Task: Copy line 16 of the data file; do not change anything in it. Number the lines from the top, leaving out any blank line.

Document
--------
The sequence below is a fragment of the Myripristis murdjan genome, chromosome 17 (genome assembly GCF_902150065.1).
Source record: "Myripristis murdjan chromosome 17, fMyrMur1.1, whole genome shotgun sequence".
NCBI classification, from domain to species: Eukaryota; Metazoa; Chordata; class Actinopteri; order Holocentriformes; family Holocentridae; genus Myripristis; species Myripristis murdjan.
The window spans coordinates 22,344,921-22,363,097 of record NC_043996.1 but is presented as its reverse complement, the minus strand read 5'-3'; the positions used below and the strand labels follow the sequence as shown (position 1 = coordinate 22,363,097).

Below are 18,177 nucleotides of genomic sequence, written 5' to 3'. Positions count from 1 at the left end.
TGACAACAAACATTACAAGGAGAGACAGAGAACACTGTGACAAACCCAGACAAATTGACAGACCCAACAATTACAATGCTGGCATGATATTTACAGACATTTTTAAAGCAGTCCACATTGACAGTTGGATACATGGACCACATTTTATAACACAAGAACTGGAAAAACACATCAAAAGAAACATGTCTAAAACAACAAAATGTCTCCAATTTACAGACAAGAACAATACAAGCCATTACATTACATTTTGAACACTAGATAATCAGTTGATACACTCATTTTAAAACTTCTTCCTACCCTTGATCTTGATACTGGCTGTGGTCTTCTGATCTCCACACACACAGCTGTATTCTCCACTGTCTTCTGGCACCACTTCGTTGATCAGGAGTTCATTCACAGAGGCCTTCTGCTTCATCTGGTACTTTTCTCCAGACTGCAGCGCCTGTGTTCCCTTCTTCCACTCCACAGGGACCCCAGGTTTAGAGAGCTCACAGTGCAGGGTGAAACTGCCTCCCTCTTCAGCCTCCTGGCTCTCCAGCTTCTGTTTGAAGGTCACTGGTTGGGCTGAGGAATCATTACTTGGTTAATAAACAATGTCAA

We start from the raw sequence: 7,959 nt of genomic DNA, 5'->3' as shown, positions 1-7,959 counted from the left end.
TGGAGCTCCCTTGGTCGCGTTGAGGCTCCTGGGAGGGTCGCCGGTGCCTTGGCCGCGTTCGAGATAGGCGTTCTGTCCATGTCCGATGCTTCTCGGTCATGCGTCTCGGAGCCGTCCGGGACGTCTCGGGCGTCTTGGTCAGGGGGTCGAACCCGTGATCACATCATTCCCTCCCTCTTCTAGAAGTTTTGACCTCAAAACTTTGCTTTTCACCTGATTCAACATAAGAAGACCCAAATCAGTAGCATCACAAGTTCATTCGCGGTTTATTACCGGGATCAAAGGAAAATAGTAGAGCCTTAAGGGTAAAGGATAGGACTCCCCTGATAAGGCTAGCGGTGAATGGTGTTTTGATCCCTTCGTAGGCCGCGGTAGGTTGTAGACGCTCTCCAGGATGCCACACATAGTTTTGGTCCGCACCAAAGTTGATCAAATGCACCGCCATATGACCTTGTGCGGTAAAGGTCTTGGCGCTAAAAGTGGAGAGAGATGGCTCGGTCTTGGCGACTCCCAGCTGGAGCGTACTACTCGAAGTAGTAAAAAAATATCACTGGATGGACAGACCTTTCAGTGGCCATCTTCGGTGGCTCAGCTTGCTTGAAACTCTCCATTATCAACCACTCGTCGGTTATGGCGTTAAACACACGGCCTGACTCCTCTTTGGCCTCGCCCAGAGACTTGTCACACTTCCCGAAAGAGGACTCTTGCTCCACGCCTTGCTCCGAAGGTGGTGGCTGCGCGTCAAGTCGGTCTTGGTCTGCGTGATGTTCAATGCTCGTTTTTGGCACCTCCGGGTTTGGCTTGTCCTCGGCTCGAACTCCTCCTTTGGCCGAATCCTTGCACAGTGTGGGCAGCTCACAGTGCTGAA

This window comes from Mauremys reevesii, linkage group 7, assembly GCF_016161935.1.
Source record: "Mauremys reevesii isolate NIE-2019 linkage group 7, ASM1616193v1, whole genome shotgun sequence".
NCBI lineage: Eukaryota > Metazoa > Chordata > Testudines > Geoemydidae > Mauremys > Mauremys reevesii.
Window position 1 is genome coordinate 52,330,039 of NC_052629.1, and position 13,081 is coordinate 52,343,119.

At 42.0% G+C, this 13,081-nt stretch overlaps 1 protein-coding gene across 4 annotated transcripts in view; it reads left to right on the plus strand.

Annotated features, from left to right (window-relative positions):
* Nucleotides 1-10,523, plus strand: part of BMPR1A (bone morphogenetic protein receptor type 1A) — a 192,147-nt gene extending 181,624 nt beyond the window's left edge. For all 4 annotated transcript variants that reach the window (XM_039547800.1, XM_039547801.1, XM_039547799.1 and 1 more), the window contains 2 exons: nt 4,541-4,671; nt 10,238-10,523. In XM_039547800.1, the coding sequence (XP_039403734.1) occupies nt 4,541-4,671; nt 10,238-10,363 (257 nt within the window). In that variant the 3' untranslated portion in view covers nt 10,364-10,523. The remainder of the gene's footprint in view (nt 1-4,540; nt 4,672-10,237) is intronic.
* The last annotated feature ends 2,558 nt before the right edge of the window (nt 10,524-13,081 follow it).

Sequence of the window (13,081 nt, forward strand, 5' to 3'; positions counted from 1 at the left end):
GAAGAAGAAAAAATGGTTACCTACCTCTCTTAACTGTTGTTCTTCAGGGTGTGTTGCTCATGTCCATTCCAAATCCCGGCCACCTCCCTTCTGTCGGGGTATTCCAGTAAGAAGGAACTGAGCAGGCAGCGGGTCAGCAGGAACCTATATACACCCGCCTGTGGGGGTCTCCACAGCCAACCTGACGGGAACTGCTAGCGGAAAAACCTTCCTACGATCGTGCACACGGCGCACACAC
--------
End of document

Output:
* The last annotated feature ends 2,558 nt before the right edge of the window (nt 10,524-13,081 follow it).